Email is one of the main lines of communication we have with both internal and external audiences. There are many best practices and etiquette tips to help ensure your message is clear and can be read and received by any email provider.
P: (802) 468-####
M: (802) 468-#### (if applicable)
F: (802) 468-#### (if applicable)
Director of Digital Media
Marketing & Communications
Woodruff Hall – 111
P: (802) 468-1047
F: (802) 468-1476
Do not use images or logos in your email signature, including background images. Many email clients block the appearance of images and may come across as an attachment. This can be confusing to the recipient, especially if you are also including an attachment for their reference.
Mailing addresses are rarely needed, so including it in your signature is typically unnecessary. It also can create confusion when trying to locate your office on campus, as often your mailing address is different than your physical campus location. If you need to share your mailing address, do so in the body of your email.
*Admissions is the exception to this rule.
Refraining from the use of quotes or epigraphs is best practice for professional communications. It is important to avoid the potential confusion of external audiences assuming a particular statement represents the University's official slogan, brand, or priorities.
Including your email address is redundant, as your email address is included in the message.
If relevant for your office or position, including social media can help continue to engage your audience online.
Please only use a short URL in your email signature. A short URL is a web address that has been condensed to be more clear to where you are sending someone. In the example above, the department Katye Munger works in is Marketing & Communications and the short URL is "marcom," telling the user they will be going to the Marketing & Communications web page.
If you are unsure of the short URL for your department, a list is available. If you do not see your department on this list and you have an active web page, please contact Katye Munger. If your department does not have a webpage, please use castleton.edu as the web address in your signature.
Use plain text so that your email is compatible with all email clients and devices. Avoid bold, italics, html, colors, and special fonts.
Using a common font, like Arial, is the best way to ensure that your message will be read as you intend. Sans serif fonts are easier to read on screens.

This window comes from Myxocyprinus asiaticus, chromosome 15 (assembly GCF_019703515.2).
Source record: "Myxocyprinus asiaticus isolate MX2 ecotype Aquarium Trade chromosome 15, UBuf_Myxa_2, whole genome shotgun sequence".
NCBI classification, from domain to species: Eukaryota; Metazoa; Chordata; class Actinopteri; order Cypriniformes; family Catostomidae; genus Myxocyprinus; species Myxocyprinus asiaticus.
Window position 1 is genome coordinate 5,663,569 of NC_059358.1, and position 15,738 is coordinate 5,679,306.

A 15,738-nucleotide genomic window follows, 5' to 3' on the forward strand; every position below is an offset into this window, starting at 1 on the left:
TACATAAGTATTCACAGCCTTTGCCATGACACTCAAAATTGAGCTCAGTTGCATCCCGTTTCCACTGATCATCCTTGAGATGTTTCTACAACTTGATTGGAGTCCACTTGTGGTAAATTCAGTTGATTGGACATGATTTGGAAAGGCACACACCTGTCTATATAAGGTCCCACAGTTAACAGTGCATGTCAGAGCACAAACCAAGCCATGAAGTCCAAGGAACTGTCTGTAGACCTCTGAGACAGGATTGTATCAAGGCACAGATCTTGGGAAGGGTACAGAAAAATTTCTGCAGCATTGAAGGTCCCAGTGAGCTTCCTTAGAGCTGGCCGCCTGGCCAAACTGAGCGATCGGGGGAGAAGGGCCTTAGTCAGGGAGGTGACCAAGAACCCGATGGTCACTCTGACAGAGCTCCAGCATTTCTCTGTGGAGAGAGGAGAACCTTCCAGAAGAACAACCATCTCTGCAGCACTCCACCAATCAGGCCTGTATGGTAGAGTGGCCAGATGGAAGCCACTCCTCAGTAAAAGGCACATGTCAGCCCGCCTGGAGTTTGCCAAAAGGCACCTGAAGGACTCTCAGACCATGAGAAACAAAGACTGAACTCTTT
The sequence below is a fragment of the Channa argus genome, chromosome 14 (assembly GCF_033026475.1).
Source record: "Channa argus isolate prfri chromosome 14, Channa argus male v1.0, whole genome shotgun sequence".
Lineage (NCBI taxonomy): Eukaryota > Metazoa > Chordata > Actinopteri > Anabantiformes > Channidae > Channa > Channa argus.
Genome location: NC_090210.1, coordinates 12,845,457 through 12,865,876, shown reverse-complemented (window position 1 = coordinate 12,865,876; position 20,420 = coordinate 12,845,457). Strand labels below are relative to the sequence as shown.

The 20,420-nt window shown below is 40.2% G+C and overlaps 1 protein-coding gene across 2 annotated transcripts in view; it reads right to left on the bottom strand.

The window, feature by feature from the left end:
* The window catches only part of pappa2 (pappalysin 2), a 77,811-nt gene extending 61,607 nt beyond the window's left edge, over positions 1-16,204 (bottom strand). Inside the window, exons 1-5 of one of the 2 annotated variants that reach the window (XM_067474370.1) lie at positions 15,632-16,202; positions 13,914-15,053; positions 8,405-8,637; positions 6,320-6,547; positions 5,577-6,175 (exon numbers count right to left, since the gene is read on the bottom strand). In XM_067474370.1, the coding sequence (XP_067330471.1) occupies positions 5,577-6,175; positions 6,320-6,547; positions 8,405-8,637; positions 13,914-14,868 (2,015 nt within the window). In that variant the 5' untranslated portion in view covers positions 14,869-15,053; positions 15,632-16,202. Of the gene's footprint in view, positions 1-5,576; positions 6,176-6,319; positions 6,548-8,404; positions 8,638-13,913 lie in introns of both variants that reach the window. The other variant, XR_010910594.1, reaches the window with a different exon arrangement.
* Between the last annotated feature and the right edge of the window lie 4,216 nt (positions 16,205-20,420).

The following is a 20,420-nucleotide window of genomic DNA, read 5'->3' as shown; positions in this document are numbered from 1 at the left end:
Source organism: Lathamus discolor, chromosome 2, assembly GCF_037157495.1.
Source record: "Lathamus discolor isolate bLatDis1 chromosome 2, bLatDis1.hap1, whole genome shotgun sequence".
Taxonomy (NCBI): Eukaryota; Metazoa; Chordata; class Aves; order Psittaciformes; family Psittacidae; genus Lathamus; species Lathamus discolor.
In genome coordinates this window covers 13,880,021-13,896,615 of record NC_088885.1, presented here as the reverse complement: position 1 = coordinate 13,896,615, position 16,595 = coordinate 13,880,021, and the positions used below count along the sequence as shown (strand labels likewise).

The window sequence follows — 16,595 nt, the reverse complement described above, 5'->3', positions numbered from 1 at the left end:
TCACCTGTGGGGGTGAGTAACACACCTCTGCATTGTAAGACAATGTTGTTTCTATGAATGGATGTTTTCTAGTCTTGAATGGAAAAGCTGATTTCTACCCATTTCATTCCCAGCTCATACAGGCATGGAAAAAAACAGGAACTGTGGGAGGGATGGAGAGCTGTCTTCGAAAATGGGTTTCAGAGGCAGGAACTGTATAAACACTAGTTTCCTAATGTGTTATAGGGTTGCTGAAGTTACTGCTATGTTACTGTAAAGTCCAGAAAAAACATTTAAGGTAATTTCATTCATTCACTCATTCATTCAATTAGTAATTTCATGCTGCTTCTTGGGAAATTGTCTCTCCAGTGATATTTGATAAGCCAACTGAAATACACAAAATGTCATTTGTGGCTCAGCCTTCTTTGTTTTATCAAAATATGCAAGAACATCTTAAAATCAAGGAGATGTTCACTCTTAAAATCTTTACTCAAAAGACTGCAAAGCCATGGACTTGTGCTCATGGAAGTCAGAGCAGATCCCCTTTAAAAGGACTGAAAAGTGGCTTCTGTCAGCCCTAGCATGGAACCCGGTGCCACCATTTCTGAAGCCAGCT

When needing to forward a message to someone, it is best to forward only the relevant information, as opposed to the entire text. This will help the receiver understand what you are referring to. To do this, highlight the relevant text in the email, then select forward. The highlighted text will appear at the bottom of your email.
When replying to a message, please make sure you understand the difference between “Reply” and “Reply All”, and choose appropriately. Make absolutely sure you are responding only to your intended recipients.
Please don’t use a “Reply All” to respond to something sent to the distribution lists campus distribution lists.
The blind copy field (BCC) should be used when needing an individual reply from multiple recipients, when you have several recipients, or especially when using distribution lists. This helps with the amount of unnecessary emails you will receive in your inbox if someone accidentally uses “Reply All” instead of “Reply.”
Please don't forward "SPAM" (chain letters, virus warnings, "tell everyone you know" emails, etc.). 99.9% of these messages are hoaxes. If you receive something that you’re unsure of, contact IT Services and we can verify it for you. Any legitimate virus warnings distributed through Castleton’s distribution lists should only come from IT Services.
Castleton’s email distribution lists - email@example.com, firstname.lastname@example.org, and email@example.com, are to be used for university - and campus-related communications ONLY. Any messages sent to these lists go to approximately 2,000 mailboxes, so be sure to have ALL necessary information included when sending to it. Follow up “oops” messages are not only bothersome to the recipient, but waste valuable system resources. If you want to send a message to the distribution lists and are unsure if it is appropriate, contact the Marketing & Communications office and we can help determine that.
When working with files, you should assume that the document might need to be shared with other people. To that end, some simple naming conventions should be followed that will allow other people to better receive your documents:
When sending attachments, particularly within the VSC, please use Microsoft Office or Adobe Acrobat PDF files. The VSC has agreed to standardize on Microsoft Office as our supported office platform, and documents in other formats may not be readable by the intended recipients.
Before opening attachments, look at the sender's name and address and make sure it's someone you know. If you don't know them, DON'T OPEN THE ATTACHMENT. Even if it IS someone you know, use common sense and caution. It's never a good idea to just blindly open the attachment. If in doubt, call or email the person who sent the attachment asking for more information, or contact IT Services staff to see if a new virus is making the rounds.
Along the same lines, be wary of blindly clicking links in emails, and never give out your account credentials or other private data (username, password, SSN, etc) to anyone in an email – no one at Castleton or the VSC will ever ask you this information via email.